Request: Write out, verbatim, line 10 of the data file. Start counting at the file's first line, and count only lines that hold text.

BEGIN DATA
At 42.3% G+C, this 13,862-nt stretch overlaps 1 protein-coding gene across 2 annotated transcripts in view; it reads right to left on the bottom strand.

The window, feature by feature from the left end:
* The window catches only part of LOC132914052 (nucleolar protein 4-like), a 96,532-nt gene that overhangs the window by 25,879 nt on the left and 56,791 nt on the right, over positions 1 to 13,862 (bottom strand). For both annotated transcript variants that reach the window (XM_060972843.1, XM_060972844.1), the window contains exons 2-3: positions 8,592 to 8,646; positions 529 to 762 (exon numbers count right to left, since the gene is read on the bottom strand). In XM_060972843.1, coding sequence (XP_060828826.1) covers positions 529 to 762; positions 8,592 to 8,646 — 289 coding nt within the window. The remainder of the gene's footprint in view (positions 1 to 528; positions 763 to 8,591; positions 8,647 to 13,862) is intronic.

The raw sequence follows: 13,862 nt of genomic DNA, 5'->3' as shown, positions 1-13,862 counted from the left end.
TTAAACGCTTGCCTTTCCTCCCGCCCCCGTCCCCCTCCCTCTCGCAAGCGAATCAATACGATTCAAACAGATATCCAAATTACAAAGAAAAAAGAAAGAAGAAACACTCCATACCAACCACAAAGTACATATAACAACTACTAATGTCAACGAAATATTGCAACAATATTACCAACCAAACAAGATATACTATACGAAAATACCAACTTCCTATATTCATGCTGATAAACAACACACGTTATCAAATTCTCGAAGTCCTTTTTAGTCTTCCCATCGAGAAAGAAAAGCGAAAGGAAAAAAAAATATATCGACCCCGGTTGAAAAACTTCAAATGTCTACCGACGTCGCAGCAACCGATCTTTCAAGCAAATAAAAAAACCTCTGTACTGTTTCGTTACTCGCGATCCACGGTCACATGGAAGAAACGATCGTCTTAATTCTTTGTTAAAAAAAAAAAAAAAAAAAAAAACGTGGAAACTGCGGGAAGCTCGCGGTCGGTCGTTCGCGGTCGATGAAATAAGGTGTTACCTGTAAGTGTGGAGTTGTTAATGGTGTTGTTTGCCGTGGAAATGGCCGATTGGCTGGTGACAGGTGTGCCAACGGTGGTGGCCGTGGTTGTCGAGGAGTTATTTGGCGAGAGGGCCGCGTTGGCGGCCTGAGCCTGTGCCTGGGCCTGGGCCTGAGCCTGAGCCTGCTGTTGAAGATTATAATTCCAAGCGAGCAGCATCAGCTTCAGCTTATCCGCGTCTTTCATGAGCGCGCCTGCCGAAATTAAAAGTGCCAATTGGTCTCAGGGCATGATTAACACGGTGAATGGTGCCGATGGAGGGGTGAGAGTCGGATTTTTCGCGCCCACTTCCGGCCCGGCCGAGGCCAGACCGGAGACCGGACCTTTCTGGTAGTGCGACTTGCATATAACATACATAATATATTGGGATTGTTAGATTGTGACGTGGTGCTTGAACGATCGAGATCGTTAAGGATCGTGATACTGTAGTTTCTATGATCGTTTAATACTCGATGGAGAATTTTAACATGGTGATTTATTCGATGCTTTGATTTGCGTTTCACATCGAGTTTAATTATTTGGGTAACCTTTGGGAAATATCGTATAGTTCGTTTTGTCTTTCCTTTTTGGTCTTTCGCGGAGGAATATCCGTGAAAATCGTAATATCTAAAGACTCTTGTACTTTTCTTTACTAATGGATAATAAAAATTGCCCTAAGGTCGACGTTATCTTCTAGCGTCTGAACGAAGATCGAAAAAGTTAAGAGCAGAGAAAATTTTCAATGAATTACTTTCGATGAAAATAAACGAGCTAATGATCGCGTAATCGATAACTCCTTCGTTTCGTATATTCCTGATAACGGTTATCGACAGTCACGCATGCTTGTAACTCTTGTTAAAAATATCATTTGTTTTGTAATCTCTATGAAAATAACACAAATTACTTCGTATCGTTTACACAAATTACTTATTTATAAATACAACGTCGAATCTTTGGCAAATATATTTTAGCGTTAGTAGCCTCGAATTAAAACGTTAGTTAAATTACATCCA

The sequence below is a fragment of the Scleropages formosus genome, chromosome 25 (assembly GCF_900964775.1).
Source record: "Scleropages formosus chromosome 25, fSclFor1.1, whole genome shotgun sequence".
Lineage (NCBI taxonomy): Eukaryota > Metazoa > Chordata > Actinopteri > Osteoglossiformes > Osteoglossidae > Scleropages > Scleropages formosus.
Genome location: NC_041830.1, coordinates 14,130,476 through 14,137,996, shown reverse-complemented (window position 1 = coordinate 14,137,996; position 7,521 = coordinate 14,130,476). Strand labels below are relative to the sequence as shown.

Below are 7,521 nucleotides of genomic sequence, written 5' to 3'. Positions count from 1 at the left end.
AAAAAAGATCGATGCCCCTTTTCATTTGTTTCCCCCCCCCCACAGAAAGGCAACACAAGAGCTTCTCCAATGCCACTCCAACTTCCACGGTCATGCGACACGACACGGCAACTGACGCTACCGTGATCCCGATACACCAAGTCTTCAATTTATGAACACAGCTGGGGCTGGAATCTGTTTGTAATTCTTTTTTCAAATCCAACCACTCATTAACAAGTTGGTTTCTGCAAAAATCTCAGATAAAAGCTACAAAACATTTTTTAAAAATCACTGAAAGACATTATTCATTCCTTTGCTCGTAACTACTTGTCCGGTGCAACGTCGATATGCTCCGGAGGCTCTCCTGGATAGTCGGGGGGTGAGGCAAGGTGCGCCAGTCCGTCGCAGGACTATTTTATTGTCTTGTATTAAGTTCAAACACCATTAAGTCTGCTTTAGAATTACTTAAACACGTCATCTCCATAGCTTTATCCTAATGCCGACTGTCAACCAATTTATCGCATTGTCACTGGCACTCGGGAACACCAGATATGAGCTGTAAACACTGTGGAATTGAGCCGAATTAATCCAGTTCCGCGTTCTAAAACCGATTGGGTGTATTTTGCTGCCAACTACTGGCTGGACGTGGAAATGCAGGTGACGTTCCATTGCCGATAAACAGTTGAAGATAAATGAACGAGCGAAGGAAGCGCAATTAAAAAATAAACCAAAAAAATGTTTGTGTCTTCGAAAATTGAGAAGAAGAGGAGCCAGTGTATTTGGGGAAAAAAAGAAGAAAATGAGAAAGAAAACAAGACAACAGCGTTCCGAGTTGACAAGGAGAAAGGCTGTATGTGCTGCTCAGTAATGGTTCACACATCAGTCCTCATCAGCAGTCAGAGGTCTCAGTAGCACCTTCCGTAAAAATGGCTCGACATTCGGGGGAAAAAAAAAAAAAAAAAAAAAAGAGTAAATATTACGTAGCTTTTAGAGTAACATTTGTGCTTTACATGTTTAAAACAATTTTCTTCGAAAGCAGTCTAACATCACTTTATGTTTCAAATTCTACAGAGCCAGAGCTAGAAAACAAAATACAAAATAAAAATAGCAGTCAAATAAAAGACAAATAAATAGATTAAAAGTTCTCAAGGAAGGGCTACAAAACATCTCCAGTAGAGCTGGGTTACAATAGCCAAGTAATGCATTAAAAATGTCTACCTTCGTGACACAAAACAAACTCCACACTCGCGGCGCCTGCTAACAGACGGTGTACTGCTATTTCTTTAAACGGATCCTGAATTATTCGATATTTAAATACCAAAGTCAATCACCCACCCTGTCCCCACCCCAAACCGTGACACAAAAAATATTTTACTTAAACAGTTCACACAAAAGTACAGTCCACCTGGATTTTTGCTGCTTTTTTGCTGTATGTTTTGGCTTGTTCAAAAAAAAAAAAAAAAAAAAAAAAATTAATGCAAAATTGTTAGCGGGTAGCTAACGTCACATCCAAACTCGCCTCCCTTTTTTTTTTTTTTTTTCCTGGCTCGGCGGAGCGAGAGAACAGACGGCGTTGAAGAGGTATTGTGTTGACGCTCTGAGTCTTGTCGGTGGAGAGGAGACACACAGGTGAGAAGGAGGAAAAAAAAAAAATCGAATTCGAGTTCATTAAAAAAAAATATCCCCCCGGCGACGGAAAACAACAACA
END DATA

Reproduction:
Below are 7,521 nucleotides of genomic sequence, written 5' to 3'. Positions count from 1 at the left end.